• Spark SQL, PySpark, and SparkR on the same Zeppelin notebook are ran as separate Spark applications.
    • No simultaneous tasks are allowed in the same Livy session.
    • Parallel execution (fair scheduler, fair pool) within the Spark application is not supported.
  • If Zeppelin notebook and interpreter stop working at the same time, there will be a deadlock on Apache Zeppelin JVM and the system becomes unresponsive until Apache Zeppelin is restarted.


  • Access (reading and writing) to Zeppelin notebooks are controlled per notebook. Every time a notebook is created, we need to set permissions, increasing the load on users.
  • Zeppelin notebook pages are always open in editing mode and cannot be open in read-only mode. Changing parameters without intention or changing graph layouts get saved right away.

Every time we hit a wall, we created JIRA issues and pull requests on Zeppelin’s repository as listed below, in order to use Apache Zeppelin in our system.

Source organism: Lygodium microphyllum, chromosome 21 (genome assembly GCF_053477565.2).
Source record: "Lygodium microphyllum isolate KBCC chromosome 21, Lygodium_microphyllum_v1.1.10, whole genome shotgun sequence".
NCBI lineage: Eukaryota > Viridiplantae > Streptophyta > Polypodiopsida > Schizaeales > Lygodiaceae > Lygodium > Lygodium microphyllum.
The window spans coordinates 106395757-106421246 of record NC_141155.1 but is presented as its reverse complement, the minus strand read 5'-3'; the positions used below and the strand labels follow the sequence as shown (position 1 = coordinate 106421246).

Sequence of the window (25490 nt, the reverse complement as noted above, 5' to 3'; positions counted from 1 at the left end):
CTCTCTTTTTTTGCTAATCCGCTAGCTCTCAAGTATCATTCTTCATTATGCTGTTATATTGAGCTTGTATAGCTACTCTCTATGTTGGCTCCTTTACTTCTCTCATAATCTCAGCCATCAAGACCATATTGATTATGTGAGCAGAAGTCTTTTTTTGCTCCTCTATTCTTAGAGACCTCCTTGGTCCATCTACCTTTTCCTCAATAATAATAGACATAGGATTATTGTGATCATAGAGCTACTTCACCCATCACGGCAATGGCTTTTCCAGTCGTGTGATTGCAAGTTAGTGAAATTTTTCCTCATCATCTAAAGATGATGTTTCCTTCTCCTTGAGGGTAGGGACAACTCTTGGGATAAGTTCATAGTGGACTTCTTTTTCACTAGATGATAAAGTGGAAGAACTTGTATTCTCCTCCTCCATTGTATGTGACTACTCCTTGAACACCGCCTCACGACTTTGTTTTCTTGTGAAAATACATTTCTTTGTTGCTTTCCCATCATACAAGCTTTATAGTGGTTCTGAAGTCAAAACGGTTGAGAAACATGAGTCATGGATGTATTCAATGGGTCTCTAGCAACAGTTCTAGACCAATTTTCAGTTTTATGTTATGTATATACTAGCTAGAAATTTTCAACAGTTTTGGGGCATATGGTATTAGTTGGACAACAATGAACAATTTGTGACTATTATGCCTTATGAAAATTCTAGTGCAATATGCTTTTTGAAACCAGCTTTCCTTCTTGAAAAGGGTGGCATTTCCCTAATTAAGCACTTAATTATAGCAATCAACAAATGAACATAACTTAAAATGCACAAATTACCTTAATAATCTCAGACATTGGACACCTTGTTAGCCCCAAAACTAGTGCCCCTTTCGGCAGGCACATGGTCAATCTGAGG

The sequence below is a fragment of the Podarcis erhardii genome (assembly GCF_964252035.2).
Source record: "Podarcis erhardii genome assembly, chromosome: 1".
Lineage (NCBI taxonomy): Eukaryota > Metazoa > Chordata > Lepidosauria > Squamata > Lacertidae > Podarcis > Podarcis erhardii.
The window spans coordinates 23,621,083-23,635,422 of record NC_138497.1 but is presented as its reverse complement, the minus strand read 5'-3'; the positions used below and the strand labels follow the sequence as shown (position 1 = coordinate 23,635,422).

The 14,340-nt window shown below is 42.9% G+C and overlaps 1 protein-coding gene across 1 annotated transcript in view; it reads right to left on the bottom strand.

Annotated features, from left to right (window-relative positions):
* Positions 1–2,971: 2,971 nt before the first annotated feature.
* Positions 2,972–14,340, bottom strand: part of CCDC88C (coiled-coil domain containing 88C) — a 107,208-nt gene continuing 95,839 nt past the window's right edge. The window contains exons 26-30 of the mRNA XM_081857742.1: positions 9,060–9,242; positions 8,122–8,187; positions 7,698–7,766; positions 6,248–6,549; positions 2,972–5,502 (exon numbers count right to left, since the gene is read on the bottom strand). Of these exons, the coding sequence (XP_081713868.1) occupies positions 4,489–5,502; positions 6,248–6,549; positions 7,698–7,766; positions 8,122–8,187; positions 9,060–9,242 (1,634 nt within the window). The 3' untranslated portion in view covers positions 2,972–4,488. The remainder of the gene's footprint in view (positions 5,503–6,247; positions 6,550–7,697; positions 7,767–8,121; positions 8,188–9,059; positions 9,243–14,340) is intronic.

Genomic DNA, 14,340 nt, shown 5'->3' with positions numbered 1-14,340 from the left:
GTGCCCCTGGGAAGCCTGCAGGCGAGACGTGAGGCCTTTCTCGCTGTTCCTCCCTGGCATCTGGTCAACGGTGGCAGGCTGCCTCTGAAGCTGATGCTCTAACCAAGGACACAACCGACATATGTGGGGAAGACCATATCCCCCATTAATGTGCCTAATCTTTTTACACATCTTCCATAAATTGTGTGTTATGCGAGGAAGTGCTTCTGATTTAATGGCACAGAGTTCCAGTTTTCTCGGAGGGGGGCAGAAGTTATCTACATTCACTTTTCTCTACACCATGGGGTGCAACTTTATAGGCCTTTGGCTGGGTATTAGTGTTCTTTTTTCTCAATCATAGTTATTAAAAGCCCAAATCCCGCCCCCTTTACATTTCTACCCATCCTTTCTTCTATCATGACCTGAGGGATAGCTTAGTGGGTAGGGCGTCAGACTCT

However, not all requests were accepted, such as amending access control, for not agreeing with Zeppelin’s design philosophy. Apache Zeppelin is updated usually twice a year; after forking the official repository, we would need to backport costing us in operation and management. We came to decide that continuing with Apache Zeppelin wasn’t an option for us.

So, what did we do? We decided to make our own web interface to open the data on a Hadoop cluster to Liners.


Hence was born OASIS. We’ve reference the features and usages of Apache Zeppelin. Due to openness, we’ve casted strict access control and stability to accommodate user expansion.

Core pages of OASIS

Here are three core pages of OASIS:

Main page